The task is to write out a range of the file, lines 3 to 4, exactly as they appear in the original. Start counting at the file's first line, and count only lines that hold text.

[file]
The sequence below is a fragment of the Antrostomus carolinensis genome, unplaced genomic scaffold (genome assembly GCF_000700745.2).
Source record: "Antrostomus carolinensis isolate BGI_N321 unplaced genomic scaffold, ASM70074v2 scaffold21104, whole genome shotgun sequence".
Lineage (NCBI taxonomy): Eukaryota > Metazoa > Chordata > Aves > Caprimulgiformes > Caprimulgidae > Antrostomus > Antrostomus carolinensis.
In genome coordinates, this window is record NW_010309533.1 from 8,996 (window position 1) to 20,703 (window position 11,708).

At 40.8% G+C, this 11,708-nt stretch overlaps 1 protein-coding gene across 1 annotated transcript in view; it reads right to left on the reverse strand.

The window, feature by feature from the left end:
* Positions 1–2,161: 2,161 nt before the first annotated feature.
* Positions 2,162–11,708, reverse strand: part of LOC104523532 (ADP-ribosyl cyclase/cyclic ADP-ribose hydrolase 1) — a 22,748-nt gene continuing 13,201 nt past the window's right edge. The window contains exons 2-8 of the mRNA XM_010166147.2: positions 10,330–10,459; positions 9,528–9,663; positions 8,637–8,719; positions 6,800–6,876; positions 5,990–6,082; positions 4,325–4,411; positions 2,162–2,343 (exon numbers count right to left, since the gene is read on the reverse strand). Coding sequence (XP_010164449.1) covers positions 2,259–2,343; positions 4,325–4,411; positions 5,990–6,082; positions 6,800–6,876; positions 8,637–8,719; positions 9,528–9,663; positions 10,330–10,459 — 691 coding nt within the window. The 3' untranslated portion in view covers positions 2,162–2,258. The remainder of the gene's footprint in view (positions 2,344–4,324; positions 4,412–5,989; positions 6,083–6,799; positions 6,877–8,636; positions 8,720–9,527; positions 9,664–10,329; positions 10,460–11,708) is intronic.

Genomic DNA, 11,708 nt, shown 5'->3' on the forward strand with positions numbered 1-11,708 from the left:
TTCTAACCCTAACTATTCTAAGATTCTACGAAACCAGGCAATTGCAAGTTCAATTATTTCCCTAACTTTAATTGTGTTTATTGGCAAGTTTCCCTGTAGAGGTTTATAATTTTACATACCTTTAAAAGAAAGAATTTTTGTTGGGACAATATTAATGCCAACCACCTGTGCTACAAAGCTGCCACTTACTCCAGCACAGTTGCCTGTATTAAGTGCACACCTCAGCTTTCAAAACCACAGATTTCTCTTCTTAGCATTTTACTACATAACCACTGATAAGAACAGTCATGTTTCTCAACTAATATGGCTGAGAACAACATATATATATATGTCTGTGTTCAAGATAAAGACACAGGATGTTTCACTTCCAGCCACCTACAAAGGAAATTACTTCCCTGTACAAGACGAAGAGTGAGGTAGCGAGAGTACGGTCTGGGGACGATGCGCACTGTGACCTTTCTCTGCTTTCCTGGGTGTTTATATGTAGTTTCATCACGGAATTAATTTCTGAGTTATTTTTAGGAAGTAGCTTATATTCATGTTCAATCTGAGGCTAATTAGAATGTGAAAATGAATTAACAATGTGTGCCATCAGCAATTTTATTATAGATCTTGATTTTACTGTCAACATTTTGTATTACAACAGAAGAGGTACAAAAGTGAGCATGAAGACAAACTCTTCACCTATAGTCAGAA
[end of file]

Lineage (NCBI taxonomy): Eukaryota > Metazoa > Chordata > Aves > Caprimulgiformes > Caprimulgidae > Antrostomus > Antrostomus carolinensis.
In genome coordinates, this window is record NW_010309533.1 from 8,996 (window position 1) to 20,703 (window position 11,708).